Good food quest

IGS Preschool students have been eagerly learning about healthy eating.

“The Early Years Learning Framework supports the importance of teaching children to take increasing responsibility for their own health and physical wellbeing, and encourages them to be aware of healthy lifestyles,” Preschool educator Machiko Ohta said.

Their investigations began with the contents of their lunchboxes.

“Taking on the role of food inspectors, the children began to explore and identify the vast array of food items present in their lunchboxes,” Machiko said. “It offered our community of learners the opportunity to discuss with their peers the foods that are healthy, and foods that should only be consumed occasionally.”

The children began to brainstorm different food groups.

“They demonstrated awareness and knowledge of the different food groups through identifying fruit and vegetables as foods they most enjoy,” Machiko said.

The children’s favourite fruits and vegetables were found to be strawberries, watermelon, cucumbers and carrots.
As the investigations continued, they considered the role of “sometimes foods” along with their emerging understanding of nutrition.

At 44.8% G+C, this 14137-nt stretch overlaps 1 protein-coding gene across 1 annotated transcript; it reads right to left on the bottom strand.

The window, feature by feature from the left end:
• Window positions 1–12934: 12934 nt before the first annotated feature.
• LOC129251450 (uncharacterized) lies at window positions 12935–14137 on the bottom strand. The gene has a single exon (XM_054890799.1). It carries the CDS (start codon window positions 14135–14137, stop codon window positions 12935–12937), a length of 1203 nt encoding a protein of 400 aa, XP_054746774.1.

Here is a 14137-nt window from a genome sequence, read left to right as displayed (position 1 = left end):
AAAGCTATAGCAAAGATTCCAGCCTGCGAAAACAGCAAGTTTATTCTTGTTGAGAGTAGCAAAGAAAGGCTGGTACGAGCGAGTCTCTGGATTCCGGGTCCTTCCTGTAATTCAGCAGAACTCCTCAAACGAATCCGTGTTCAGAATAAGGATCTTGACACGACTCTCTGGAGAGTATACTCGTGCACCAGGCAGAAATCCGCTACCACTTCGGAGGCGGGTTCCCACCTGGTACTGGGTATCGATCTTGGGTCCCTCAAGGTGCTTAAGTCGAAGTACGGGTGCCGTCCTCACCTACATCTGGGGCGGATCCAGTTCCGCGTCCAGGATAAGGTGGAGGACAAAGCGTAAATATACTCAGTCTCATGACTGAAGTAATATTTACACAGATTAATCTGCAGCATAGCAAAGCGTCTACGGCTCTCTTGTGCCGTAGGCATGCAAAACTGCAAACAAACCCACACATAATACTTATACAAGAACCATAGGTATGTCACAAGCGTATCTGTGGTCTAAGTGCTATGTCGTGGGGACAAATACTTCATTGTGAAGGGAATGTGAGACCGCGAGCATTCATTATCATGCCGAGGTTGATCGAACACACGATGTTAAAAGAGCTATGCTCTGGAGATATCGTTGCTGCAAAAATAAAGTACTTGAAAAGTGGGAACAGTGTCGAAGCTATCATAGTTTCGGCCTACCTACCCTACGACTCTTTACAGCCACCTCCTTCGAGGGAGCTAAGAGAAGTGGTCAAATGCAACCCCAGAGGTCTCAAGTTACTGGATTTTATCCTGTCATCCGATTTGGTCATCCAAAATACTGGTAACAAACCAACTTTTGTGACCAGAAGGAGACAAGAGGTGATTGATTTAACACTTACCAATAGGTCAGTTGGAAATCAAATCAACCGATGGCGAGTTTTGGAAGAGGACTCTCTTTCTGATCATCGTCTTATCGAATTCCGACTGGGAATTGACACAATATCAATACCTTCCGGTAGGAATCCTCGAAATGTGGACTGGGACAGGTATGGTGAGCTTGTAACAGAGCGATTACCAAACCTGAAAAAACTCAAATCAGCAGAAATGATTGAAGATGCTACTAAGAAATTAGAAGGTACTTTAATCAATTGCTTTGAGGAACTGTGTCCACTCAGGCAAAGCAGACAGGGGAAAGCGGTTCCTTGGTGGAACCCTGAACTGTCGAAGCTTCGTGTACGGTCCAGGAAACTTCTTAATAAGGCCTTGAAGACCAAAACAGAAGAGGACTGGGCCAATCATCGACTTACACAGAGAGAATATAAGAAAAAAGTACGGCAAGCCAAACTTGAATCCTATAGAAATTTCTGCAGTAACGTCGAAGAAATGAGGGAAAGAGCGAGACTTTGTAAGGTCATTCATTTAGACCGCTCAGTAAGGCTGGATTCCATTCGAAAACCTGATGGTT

“’Sometimes foods have too much sugar and can make us sick,” Oliver said.

While Oliver noted the negative impacts of sugar, Lucas considered salt. “Some of them are too salty and it is not good for our body,” Lucas said.

The children were encouraged to examine the amount of sugar in their lunchbox. Using a cooking scale, they measured the amount of sugar in yogurt, dry fruit, chocolate and muesli bars and compared them.

“It was fascinating to see when children discovered that the dry fruits in their lunch box contained the most amount of sugar,” Machiko said. “As our learning journey continued to evolve over time, children then began to learn about a balanced diet by creating our special Healthy Eating Head to Toe poster.”

In addition to exploring their investigative skills, the children have been busy making their own healthy plates following the Australian Guide to Healthy Eating.

This learning experience has increased opportunities or the children to consider their own nutritional habits and practically apply their knowledge.